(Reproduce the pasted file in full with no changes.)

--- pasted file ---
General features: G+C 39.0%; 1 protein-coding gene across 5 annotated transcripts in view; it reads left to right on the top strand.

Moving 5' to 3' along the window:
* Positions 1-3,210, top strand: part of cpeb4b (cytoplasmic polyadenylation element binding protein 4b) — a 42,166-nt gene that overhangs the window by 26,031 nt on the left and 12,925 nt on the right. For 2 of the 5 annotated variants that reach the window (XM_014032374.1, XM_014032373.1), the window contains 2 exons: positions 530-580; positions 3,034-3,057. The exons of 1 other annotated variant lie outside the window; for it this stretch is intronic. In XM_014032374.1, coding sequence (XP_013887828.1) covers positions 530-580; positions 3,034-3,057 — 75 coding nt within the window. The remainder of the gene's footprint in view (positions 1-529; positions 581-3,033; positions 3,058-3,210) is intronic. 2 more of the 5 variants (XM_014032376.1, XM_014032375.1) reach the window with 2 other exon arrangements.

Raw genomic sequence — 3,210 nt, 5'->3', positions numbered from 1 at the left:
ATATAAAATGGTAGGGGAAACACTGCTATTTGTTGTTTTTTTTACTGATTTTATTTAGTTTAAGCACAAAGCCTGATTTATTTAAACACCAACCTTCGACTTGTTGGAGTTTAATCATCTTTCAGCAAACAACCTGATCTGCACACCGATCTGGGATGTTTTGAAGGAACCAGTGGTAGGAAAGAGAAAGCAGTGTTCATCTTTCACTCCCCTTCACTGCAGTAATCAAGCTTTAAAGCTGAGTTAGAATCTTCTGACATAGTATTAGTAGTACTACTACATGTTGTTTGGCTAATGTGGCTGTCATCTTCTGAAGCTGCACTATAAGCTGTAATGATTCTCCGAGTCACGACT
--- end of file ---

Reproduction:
General features: G+C 39.0%; 1 protein-coding gene across 5 annotated transcripts in view; it reads left to right on the top strand.

Moving 5' to 3' along the window:
* Positions 1-3,210, top strand: part of cpeb4b (cytoplasmic polyadenylation element binding protein 4b) — a 42,166-nt gene that overhangs the window by 26,031 nt on the left and 12,925 nt on the right. For 2 of the 5 annotated variants that reach the window (XM_014032374.1, XM_014032373.1), the window contains 2 exons: positions 530-580; positions 3,034-3,057. The exons of 1 other annotated variant lie outside the window; for it this stretch is intronic. In XM_014032374.1, coding sequence (XP_013887828.1) covers positions 530-580; positions 3,034-3,057 — 75 coding nt within the window. The remainder of the gene's footprint in view (positions 1-529; positions 581-3,033; positions 3,058-3,210) is intronic. 2 more of the 5 variants (XM_014032376.1, XM_014032375.1) reach the window with 2 other exon arrangements.

Raw genomic sequence — 3,210 nt, 5'->3', positions numbered from 1 at the left:
ATATAAAATGGTAGGGGAAACACTGCTATTTGTTGTTTTTTTTACTGATTTTATTTAGTTTAAGCACAAAGCCTGATTTATTTAAACACCAACCTTCGACTTGTTGGAGTTTAATCATCTTTCAGCAAACAACCTGATCTGCACACCGATCTGGGATGTTTTGAAGGAACCAGTGGTAGGAAAGAGAAAGCAGTGTTCATCTTTCACTCCCCTTCACTGCAGTAATCAAGCTTTAAAGCTGAGTTAGAATCTTCTGACATAGTATTAGTAGTACTACTACATGTTGTTTGGCTAATGTGGCTGTCATCTTCTGAAGCTGCACTATAAGCTGTAATGATTCTCCGAGTCACGACT